Kiwi & Australian real estate is regarded as a sort of bolt hole by bourgeois Chinese. It provides a really good return on investment & if things in China go bad, they have an alternative. The problem is the numbers of bourgeois Chinese wanting to invest in real estate far outnumber the populations of the two nations. Nobody finds a society rife with absentee landlordism great.
I'm not gonna harp on about this stuff my original post was about something else, that post here enough and there will always be some drongo who doesn't grasp what you are saying who calls you a troll. Myself I find that amusing .

Posted by: A User | Mar 10 2020 1:02 utc | 165

re William Gruff | Mar 9 2020 16:25 utc | 114 Talk about miss the point!
You write this total tosh:
"Or perhaps the reader could take a new look at the concept of private property ownership. The Chinese could teach him a bit about that, but the Chinese don't view it as their prerogative or responsibility."
after presumably having read my posts about the plentiful instances of PRC interfering in Aotearoa's political structure. If chinese are intervening in the political structure, does that not indicate a desire to have that 'prerogative'.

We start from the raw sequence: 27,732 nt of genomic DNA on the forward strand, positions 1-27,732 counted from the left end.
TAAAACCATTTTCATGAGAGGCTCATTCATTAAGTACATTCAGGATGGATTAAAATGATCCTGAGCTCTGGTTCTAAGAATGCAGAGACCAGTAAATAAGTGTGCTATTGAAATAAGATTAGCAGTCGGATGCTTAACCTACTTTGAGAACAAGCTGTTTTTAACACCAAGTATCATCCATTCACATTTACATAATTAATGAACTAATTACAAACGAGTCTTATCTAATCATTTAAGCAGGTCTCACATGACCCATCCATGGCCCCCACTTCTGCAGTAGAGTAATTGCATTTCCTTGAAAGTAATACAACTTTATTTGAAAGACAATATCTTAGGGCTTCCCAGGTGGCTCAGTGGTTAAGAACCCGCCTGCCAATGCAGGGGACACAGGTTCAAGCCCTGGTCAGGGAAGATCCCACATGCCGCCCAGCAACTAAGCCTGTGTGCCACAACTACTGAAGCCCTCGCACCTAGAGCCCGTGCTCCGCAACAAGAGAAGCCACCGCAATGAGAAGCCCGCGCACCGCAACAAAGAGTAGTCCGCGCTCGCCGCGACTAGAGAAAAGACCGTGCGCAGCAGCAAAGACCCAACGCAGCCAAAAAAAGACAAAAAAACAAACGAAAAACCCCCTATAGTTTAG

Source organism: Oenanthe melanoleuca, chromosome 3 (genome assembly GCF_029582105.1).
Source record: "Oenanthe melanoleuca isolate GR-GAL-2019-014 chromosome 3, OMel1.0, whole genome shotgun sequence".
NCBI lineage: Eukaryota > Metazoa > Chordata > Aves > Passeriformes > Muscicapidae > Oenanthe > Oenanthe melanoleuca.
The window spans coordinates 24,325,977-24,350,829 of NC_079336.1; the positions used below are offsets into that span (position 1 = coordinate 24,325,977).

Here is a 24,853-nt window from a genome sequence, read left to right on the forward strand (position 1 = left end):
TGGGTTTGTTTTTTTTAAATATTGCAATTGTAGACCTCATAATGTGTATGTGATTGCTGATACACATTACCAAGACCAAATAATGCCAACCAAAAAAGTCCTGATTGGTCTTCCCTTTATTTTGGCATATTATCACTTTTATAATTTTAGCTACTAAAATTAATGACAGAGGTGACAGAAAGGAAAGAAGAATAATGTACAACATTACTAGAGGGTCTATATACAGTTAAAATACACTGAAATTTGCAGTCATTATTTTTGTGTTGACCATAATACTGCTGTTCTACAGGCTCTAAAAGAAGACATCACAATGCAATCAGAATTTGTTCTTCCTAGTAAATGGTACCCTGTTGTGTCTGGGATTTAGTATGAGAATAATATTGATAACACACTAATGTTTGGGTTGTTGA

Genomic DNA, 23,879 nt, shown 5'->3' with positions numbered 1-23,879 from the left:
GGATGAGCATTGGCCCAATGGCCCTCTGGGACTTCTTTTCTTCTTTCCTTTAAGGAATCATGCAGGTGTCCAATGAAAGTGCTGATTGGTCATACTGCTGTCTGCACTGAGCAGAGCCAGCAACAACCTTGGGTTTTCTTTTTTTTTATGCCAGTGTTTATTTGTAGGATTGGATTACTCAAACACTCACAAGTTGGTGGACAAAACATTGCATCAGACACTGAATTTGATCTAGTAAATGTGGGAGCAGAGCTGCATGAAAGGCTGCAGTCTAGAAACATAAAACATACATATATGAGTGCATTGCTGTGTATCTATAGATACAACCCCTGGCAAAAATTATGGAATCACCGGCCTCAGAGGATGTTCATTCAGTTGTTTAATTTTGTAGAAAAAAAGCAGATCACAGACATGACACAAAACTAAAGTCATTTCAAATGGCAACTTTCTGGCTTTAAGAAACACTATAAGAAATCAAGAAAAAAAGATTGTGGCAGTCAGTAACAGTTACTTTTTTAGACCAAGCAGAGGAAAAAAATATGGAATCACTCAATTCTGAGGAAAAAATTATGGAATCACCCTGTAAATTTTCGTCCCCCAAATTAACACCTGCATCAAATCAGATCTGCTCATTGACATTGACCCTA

Worst of all you accuse my post of being racist from beginning to end -where? The post qualified comments by pointing out it wasn't about race, that there has been plenty of times when whitefella meddling from USuk was worse.

But Gruff you really disappoint - just another blind dingbat unable to properly take on-board issues which may confront your purely theoretical knowledge.
I feel sad for you - someone unable to see all around himself without bias. I have a huge bias against englanders & amerikans a result of having observed the incredible damage done to pacific cultures by england, amerika & france. I'm aware of my bias & try to make sure my prejudice against englanders & amerikans in particular doesn't impinge on my personal relationships when interacting with people from england or amerika.